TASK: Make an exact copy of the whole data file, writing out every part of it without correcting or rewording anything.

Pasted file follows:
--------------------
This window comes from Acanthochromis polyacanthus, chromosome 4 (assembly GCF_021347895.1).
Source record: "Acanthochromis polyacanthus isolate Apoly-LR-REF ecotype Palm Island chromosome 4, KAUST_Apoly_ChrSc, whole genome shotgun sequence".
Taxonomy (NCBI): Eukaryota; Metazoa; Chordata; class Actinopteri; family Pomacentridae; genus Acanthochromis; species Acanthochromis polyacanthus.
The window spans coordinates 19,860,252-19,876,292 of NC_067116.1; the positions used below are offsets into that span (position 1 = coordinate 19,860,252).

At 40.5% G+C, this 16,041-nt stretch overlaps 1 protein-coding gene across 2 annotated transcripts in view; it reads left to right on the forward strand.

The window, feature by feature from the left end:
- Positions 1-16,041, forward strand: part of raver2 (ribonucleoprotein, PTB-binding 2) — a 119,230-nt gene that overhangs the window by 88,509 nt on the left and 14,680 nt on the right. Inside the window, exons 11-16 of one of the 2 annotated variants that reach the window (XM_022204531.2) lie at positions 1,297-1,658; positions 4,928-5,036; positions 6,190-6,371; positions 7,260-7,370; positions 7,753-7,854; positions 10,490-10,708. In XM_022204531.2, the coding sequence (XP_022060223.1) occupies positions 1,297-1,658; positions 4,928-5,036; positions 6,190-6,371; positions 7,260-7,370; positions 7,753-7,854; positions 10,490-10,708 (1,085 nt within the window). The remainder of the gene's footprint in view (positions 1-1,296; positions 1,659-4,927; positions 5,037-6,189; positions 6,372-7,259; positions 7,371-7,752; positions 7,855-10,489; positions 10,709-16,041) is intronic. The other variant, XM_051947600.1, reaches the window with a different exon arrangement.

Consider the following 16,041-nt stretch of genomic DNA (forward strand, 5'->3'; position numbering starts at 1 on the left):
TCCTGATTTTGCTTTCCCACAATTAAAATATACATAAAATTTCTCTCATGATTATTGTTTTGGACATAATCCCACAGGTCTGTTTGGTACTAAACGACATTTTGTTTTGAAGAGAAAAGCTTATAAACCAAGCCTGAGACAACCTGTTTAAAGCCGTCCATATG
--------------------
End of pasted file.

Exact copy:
This window comes from Acanthochromis polyacanthus, chromosome 4 (assembly GCF_021347895.1).
Source record: "Acanthochromis polyacanthus isolate Apoly-LR-REF ecotype Palm Island chromosome 4, KAUST_Apoly_ChrSc, whole genome shotgun sequence".
Taxonomy (NCBI): Eukaryota; Metazoa; Chordata; class Actinopteri; family Pomacentridae; genus Acanthochromis; species Acanthochromis polyacanthus.
The window spans coordinates 19,860,252-19,876,292 of NC_067116.1; the positions used below are offsets into that span (position 1 = coordinate 19,860,252).

At 40.5% G+C, this 16,041-nt stretch overlaps 1 protein-coding gene across 2 annotated transcripts in view; it reads left to right on the forward strand.

The window, feature by feature from the left end:
- Positions 1-16,041, forward strand: part of raver2 (ribonucleoprotein, PTB-binding 2) — a 119,230-nt gene that overhangs the window by 88,509 nt on the left and 14,680 nt on the right. Inside the window, exons 11-16 of one of the 2 annotated variants that reach the window (XM_022204531.2) lie at positions 1,297-1,658; positions 4,928-5,036; positions 6,190-6,371; positions 7,260-7,370; positions 7,753-7,854; positions 10,490-10,708. In XM_022204531.2, the coding sequence (XP_022060223.1) occupies positions 1,297-1,658; positions 4,928-5,036; positions 6,190-6,371; positions 7,260-7,370; positions 7,753-7,854; positions 10,490-10,708 (1,085 nt within the window). The remainder of the gene's footprint in view (positions 1-1,296; positions 1,659-4,927; positions 5,037-6,189; positions 6,372-7,259; positions 7,371-7,752; positions 7,855-10,489; positions 10,709-16,041) is intronic. The other variant, XM_051947600.1, reaches the window with a different exon arrangement.

Consider the following 16,041-nt stretch of genomic DNA (forward strand, 5'->3'; position numbering starts at 1 on the left):
TCCTGATTTTGCTTTCCCACAATTAAAATATACATAAAATTTCTCTCATGATTATTGTTTTGGACATAATCCCACAGGTCTGTTTGGTACTAAACGACATTTTGTTTTGAAGAGAAAAGCTTATAAACCAAGCCTGAGACAACCTGTTTAAAGCCGTCCATATG